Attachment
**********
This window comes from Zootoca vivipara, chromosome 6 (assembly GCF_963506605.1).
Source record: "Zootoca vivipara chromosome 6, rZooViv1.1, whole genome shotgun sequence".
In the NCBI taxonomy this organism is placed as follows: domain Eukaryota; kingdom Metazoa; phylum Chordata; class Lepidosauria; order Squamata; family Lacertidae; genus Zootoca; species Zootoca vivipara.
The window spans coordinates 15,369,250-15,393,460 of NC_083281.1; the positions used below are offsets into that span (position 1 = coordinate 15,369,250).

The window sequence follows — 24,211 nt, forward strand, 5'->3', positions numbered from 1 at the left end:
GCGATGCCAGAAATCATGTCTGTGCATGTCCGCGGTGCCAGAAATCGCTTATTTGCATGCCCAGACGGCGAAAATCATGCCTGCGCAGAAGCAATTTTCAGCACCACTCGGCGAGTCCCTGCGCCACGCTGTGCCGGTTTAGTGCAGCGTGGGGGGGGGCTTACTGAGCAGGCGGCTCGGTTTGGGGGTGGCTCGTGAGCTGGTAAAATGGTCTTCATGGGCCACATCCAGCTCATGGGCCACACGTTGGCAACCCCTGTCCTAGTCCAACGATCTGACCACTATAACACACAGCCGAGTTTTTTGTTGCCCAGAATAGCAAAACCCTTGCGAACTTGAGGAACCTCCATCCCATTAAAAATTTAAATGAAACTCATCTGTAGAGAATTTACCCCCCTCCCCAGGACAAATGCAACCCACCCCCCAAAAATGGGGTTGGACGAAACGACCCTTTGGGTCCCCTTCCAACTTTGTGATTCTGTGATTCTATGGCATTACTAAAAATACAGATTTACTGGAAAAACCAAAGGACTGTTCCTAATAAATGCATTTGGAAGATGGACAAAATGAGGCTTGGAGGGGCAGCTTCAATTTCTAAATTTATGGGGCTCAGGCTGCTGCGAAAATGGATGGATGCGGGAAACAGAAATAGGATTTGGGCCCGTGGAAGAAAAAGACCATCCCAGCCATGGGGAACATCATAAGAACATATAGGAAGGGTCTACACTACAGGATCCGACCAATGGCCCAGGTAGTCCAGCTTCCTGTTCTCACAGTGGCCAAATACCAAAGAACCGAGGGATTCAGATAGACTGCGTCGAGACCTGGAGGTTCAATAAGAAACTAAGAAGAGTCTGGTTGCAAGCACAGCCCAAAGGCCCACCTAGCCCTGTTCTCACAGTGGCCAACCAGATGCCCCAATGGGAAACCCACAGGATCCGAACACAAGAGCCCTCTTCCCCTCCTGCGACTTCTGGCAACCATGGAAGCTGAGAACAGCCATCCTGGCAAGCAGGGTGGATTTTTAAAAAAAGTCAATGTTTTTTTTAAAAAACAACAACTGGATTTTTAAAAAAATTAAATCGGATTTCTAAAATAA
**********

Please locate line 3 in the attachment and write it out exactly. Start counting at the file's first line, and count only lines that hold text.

In the NCBI taxonomy this organism is placed as follows: domain Eukaryota; kingdom Metazoa; phylum Chordata; class Lepidosauria; order Squamata; family Lacertidae; genus Zootoca; species Zootoca vivipara.